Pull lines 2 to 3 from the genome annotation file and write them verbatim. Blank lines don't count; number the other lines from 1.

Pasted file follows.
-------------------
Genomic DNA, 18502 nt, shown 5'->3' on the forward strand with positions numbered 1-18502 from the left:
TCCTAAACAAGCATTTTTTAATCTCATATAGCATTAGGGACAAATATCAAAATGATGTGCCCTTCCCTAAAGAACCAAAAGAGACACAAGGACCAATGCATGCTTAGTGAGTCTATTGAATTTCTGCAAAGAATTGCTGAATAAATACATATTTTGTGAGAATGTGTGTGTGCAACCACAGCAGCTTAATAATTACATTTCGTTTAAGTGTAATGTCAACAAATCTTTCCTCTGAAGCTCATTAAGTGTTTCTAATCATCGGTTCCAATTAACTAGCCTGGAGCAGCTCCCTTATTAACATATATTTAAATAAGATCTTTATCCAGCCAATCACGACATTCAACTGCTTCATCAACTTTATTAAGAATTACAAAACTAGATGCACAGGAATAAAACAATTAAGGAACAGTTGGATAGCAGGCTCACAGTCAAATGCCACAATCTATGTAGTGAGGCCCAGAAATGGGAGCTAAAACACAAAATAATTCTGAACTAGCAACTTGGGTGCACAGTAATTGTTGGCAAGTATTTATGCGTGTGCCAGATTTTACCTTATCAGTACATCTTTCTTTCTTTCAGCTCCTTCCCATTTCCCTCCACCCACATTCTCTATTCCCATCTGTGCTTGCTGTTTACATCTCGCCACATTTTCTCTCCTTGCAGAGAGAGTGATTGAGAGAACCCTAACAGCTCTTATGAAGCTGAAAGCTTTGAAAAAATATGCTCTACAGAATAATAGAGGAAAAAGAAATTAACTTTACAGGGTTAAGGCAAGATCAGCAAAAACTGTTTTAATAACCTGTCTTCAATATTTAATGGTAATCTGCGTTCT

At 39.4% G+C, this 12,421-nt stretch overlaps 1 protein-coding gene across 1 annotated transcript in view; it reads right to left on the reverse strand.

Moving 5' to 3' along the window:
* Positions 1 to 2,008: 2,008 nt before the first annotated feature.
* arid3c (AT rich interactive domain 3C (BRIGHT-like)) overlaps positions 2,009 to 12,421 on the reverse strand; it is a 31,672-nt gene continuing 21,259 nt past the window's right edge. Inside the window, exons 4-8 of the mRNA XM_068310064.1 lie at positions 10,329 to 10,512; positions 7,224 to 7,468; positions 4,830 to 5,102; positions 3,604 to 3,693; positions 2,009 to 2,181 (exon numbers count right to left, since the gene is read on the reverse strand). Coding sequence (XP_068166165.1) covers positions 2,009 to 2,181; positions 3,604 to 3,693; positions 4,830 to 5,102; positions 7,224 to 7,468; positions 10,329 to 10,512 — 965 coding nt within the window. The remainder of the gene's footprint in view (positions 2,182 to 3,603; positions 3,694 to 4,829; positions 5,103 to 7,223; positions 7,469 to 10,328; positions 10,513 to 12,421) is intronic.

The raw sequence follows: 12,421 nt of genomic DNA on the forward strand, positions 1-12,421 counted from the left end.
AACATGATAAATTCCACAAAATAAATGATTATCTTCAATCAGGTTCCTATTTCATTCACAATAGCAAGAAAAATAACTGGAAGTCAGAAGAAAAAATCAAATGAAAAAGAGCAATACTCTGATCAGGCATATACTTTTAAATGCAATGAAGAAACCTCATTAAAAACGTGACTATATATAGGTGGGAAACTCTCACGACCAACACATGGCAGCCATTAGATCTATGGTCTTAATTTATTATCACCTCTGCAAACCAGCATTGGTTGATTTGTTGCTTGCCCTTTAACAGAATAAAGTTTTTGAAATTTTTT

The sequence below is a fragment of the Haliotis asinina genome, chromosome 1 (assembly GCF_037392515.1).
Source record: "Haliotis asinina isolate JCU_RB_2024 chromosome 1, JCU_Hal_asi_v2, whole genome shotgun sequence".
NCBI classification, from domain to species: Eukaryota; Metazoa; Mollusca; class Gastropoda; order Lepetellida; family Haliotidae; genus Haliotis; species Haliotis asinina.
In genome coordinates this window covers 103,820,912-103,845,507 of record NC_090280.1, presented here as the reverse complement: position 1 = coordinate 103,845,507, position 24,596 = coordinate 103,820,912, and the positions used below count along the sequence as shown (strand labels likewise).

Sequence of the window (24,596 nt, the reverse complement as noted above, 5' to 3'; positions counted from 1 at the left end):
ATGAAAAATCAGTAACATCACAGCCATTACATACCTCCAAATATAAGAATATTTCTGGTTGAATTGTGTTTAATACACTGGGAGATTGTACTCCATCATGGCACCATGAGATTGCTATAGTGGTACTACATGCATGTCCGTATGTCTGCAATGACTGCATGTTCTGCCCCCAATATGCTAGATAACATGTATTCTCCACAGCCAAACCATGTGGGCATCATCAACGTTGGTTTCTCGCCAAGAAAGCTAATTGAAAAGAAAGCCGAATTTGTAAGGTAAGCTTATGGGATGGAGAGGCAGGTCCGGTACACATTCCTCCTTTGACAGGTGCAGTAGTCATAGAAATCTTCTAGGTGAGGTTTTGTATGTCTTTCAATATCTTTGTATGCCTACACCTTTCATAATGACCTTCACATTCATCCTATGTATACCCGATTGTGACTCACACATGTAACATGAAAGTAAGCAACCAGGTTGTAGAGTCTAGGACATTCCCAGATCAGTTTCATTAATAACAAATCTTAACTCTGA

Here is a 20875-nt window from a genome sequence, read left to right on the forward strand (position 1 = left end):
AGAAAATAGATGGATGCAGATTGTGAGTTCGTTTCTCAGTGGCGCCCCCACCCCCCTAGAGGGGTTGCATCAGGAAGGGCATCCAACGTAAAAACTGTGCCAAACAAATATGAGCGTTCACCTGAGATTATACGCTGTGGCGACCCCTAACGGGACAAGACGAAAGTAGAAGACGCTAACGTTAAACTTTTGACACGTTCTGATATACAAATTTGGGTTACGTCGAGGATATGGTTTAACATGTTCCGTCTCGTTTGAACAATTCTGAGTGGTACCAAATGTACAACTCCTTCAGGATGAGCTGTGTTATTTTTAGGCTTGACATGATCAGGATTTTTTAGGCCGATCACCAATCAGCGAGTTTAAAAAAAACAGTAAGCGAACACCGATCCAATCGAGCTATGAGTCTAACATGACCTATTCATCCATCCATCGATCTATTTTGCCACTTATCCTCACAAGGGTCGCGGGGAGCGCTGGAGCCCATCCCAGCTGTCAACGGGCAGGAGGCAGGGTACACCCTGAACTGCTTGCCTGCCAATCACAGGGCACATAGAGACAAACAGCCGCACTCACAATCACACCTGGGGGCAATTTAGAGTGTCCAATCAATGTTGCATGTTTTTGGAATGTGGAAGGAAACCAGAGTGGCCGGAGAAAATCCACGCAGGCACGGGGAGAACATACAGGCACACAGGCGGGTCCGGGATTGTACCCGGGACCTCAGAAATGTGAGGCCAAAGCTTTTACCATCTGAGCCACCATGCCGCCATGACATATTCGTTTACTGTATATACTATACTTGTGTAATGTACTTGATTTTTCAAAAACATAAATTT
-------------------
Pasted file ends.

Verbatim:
TCCTAAACAAGCATTTTTTAATCTCATATAGCATTAGGGACAAATATCAAAATGATGTGCCCTTCCCTAAAGAACCAAAAGAGACACAAGGACCAATGCATGCTTAGTGAGTCTATTGAATTTCTGCAAAGAATTGCTGAATAAATACATATTTTGTGAGAATGTGTGTGTGCAACCACAGCAGCTTAATAATTACATTTCGTTTAAGTGTAATGTCAACAAATCTTTCCTCTGAAGCTCATTAAGTGTTTCTAATCATCGGTTCCAATTAACTAGCCTGGAGCAGCTCCCTTATTAACATATATTTAAATAAGATCTTTATCCAGCCAATCACGACATTCAACTGCTTCATCAACTTTATTAAGAATTACAAAACTAGATGCACAGGAATAAAACAATTAAGGAACAGTTGGATAGCAGGCTCACAGTCAAATGCCACAATCTATGTAGTGAGGCCCAGAAATGGGAGCTAAAACACAAAATAATTCTGAACTAGCAACTTGGGTGCACAGTAATTGTTGGCAAGTATTTATGCGTGTGCCAGATTTTACCTTATCAGTACATCTTTCTTTCTTTCAGCTCCTTCCCATTTCCCTCCACCCACATTCTCTATTCCCATCTGTGCTTGCTGTTTACATCTCGCCACATTTTCTCTCCTTGCAGAGAGAGTGATTGAGAGAACCCTAACAGCTCTTATGAAGCTGAAAGCTTTGAAAAAATATGCTCTACAGAATAATAGAGGAAAAAGAAATTAACTTTACAGGGTTAAGGCAAGATCAGCAAAAACTGTTTTAATAACCTGTCTTCAATATTTAATGGTAATCTGCGTTCT

At 39.4% G+C, this 12,421-nt stretch overlaps 1 protein-coding gene across 1 annotated transcript in view; it reads right to left on the reverse strand.